Beautifully engraved certificate from the National Fuel Gas Company
in 1974-1975. This historic document was printed by the American Banknote Company and has an
ornate border around it with a vignette of a flying allegorical woman. This item has the printed signatures of the Company’s President and Secretary and is
over 26 years old.
National Fuel Gas Company (NYSE: NFG), was incorporated in 1902. It is a diversified energy company with its headquarters in Buffalo, New York. The Company’s assets are distributed among six business segments: Exploration and Production, Pipeline and Storage, Utility, International, Energy Marketing and Timber.
National Fuel’s history dates to the earliest days of the natural gas and oil industry in the United States and the Company has been responsible for many industry firsts.
The history of National Fuel closely parallels the history of the natural gas industry in the United States. Beginning in 1821, its predecessor companies were involved in many historic firsts. Today National Fuel Gas Company is managed with the same innovative and entrepreneurial spirit of its past. The following chronicles some of the historic firsts in which National Fuel and its predecessor companies participated.
The first documented commercial use of natural gas in our country occurred in 1821 in the Village of Fredonia, New York. Local citizens drilled the nation’s first gas well to a depth of 27 feet and later laid lead pipe along the main street to illuminate 100 street lights.
Not far from Fredonia is the hamlet of Barcelona, located on the shores of Lake Erie. In 1830, the Barcelona lighthouse became the world’s first navigational beacon lighted by natural gas.
In 1870, a company in Bloomfield, New York bored pine logs and banded them together with iron, creating the industry’s first natural gas pipeline. It stretched 25 miles to Rochester, New York.
Then, in 1872, the first metal natural gas transmission line was constructed carrying gas from a well in Newton, Pa. to Titusville, Pa.
In 1886, United Natural Gas Company, which later became a subsidiary of National Fuel Gas Company, constructed an 87-mile wrought-iron gas transmission line from gas producing areas in McKean County, Pennsylvania to Buffalo, New York. This was recognized as the world’s longest natural gas pipeline and was considered one of the construction marvels of the time.
In 1899, the world’s first 1,000 horsepower gas engine-driven compressor was installed by United Natural Gas Company. These compressors were able to effectively raise and lower gas pressures and control gas flow, allowing gas pipelines to handle increasingly large quantities of gas.
By the early 1900s, natural gas had proved to be an ideal fuel for cooking, heating water, heating homes and lighting and many communities had developed independent gas systems to supply the demand of local citizens. However, when the original wells were exhausted or when the demand for gas became greater than the local wells could supply, troubles began. The need for a coordinated gas supply effort became apparent.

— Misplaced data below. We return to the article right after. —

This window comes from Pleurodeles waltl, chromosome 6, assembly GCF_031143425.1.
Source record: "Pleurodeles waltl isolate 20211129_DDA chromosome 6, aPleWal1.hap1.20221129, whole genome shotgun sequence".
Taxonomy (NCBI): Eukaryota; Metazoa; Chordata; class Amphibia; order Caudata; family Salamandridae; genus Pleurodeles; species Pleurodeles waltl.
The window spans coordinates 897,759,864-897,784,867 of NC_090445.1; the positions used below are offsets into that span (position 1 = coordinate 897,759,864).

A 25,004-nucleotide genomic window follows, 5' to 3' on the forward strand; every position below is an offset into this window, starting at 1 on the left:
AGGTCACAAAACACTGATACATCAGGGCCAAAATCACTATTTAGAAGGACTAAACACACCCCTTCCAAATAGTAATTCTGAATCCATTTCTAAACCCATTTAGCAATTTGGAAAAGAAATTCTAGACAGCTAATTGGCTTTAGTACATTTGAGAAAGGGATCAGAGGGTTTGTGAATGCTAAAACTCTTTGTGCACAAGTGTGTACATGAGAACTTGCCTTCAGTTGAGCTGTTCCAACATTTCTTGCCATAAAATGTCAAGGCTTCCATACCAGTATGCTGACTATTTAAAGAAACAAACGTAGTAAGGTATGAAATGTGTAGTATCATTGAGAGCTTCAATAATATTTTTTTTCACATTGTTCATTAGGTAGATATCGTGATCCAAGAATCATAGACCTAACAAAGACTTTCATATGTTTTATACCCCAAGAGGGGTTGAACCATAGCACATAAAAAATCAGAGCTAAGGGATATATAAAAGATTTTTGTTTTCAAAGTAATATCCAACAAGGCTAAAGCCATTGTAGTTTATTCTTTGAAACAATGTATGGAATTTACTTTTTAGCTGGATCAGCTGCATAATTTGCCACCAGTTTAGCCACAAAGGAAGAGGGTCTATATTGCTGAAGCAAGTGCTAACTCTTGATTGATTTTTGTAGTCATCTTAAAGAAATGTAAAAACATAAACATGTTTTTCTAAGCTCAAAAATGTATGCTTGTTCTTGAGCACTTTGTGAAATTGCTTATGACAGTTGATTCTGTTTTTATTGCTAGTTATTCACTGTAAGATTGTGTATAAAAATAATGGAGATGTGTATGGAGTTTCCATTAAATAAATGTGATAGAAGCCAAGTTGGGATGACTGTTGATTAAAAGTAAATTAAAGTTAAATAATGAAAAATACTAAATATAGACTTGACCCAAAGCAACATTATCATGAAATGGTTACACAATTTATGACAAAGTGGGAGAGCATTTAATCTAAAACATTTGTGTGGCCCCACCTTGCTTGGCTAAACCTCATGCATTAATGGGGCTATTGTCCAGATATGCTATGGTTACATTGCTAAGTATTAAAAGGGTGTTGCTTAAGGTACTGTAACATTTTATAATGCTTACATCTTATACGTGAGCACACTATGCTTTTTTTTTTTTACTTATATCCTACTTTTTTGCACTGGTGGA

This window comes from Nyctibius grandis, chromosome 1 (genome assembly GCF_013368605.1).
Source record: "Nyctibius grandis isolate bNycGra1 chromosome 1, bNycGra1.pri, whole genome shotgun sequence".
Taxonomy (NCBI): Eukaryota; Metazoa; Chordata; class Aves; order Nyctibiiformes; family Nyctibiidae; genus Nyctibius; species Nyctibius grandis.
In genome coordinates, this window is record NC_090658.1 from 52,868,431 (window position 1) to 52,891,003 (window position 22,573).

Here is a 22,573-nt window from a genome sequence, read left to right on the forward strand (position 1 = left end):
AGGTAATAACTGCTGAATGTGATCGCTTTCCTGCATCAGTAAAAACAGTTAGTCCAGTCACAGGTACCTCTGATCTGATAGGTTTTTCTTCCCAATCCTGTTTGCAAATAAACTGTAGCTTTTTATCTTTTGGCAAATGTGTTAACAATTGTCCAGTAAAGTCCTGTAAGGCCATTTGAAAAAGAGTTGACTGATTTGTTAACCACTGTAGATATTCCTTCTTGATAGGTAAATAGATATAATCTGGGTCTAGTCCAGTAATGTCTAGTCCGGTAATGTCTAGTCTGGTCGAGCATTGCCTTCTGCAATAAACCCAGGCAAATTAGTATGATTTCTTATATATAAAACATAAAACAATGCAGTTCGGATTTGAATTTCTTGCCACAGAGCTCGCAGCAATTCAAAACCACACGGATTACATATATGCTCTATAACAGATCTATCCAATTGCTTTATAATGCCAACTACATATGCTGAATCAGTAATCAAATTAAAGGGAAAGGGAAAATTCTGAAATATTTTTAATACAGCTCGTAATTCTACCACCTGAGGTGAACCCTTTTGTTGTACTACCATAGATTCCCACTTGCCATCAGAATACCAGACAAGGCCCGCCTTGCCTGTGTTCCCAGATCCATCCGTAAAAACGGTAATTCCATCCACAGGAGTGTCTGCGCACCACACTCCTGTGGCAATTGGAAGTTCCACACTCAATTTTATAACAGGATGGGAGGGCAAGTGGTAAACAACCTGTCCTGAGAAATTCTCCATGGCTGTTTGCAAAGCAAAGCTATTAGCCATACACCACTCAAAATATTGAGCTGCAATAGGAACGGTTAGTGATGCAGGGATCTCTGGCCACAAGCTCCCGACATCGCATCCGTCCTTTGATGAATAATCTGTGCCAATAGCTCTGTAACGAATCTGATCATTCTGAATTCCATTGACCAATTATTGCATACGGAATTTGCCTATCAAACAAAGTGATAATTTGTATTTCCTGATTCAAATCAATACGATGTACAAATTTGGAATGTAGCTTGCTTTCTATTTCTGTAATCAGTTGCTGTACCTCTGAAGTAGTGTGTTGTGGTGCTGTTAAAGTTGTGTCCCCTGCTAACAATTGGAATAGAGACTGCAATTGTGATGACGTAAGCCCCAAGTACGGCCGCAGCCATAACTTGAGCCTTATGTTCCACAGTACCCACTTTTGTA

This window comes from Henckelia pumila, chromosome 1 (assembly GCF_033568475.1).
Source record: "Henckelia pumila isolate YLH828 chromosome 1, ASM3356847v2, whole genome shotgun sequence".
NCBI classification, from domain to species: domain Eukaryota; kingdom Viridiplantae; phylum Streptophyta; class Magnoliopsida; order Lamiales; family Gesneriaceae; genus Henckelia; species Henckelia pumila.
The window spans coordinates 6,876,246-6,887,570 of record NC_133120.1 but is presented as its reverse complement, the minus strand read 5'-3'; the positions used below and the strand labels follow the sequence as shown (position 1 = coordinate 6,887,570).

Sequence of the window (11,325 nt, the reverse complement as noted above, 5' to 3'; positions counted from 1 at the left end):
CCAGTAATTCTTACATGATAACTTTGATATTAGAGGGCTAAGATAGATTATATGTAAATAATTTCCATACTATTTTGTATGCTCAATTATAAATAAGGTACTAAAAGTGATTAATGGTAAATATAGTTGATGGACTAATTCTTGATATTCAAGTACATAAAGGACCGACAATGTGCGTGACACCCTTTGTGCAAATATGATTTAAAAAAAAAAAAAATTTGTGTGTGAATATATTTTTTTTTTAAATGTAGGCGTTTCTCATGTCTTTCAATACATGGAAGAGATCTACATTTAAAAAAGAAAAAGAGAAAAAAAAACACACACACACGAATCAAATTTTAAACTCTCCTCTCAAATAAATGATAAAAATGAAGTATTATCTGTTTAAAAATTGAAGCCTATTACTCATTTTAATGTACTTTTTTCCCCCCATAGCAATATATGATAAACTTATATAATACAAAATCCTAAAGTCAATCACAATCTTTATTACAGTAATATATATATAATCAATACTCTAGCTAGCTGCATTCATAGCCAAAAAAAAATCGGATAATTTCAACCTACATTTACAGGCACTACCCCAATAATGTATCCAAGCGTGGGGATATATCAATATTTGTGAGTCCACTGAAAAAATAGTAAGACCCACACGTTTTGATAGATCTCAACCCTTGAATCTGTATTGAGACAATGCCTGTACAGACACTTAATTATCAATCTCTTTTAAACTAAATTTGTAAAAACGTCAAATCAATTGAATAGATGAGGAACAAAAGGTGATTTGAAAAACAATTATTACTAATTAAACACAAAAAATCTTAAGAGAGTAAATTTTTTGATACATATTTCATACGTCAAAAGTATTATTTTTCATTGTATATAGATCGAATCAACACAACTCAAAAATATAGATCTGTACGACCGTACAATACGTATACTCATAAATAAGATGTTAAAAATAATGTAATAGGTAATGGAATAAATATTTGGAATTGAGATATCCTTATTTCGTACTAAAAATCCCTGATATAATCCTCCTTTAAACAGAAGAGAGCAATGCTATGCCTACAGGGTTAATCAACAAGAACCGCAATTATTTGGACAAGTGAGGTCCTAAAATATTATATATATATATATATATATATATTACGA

In 1902, National Fuel Gas Company was formed. It eventually merged with or acquired assets of many companies. These subsidiaries laid interconnecting pipelines, tying the many isolated systems into one big network.
In 1916, Iroquois Gas Corporation, a National Fuel subsidiary, proved that significant quantities of natural gas could be stored in tight formations of depleted gas reservoirs. The first underground natural gas storage reservoir in the United States was therefore developed by National Fuel at Zoar Field, just 40 miles south of Buffalo.
The development of underground natural gas storage in depleted gas fields became a significant economic asset of National Fuel. After World War II, in order to accommodate the skyrocketing demand for this economic fuel, the gas pipelines in the east were connected with the vast gas reserves being discovered in the southwest. Companies like National Fuel with storage capacity could buy southwest supplies to supplement locally produced gas, inject some of this gas into its storage fields and pull it back out during the winter when gas demand peaked. This allowed National Fuel to maximize the efficiency of its pipeline system, increasing the economics of an already economically attractive fuel.
Other firsts followed: the first gas-fired generator to produce electricity for pipeline protection; in 1973, the first meter-order system to provide computerized scheduling and routing; in 1993, operation of one of the first state-of-the-art computerized one-call centers to increase the efficiency of customer responses by telephone.
Today, natural gas is the most popular, environmentally sound and economic fuel choice of homeowners and businesses in the country. National Fuel is proud to have been an innovative leader in the development of this industry.
The company history is from Natural Fuel's website.